Mechanism of endothelin-1-induced pulmonary vasoconstriction.
Endothelins are endothelial cell-derived peptides with potent vasoconstrictor properties. We investigated the actions of porcine/human endothelin-1 (ET-1) on the microvasculature of the guinea pig lung perfused at constant flow with Ringers-albumin. We measured the perfusion pressure, distribution of pulmonary vascular resistance (using the double occlusion method), lung weight change, and the pulmonary capillary filtration coefficient. At concentrations of greater than or equal to 10(-10) M, ET-1 produced dose-dependent increases in mean pulmonary artery pressure (EC50, approximately 10(-9.5) M), which were rapid in onset and biphasic (first phase peaking at 1-2 minutes; second phase peaking at 10-15 minutes) up to 60 minutes of the perfusion period. The vasoconstrictor response was sustained for the 60-minute perfusion period. The pulmonary vasoconstriction was inhibited by pretreatment with indomethacin (10(-5) M), the thromboxane A2 receptor antagonist SQ-29,548 (4 x 10(-6) M), or papaverine (10(-5) M). Nifedipine (10(-5) or 10(-7) M) had no effect on the first phase but prevented the second phase of the vasoconstriction. The vasoconstriction was primarily the result of a 10-fold increase in pulmonary venous resistance. Pulmonary edema developed after ET-1 challenge because of the venoconstriction and the resultant pulmonary capillary hypertension. However, the pulmonary capillary filtration coefficient was unchanged, indicating that pulmonary vascular permeability did not increase. ET-1 also had no effect on transendothelial 125I-albumin flux. The results indicate that ET-1 is a potent thromboxane-dependent venoconstrictor in the guinea pig lung.(ABSTRACT TRUNCATED AT 250 WORDS)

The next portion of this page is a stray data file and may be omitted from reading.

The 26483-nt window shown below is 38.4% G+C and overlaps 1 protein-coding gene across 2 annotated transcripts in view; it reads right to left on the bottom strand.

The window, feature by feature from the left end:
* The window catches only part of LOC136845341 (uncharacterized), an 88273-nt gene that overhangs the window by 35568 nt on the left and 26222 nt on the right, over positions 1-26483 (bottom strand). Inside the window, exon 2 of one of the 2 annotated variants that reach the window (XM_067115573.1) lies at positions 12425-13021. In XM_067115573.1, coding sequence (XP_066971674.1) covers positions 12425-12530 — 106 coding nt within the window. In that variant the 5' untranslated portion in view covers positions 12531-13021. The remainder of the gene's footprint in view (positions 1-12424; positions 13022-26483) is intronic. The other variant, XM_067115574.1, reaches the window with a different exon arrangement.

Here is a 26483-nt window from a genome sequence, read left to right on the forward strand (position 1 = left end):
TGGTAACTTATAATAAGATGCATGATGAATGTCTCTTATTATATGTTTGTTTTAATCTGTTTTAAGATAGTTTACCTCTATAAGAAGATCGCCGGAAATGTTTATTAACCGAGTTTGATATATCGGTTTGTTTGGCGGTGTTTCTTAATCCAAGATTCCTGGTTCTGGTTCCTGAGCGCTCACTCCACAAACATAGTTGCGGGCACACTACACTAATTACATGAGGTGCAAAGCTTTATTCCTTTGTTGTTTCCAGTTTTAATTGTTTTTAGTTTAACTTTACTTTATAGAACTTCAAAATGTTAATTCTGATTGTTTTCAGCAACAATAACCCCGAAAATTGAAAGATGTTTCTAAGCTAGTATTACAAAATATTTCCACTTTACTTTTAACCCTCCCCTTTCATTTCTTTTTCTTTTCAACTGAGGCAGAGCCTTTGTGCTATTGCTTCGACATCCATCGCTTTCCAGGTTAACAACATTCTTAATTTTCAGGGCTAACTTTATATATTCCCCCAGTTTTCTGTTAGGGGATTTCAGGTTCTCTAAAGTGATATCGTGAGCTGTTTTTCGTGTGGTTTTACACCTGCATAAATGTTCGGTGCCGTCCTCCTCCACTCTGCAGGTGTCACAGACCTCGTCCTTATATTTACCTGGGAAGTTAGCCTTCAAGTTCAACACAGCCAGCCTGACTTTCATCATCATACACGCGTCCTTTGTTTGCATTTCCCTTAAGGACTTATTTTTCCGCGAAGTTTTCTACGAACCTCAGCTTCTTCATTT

- Copyright © 1991 by American Heart Association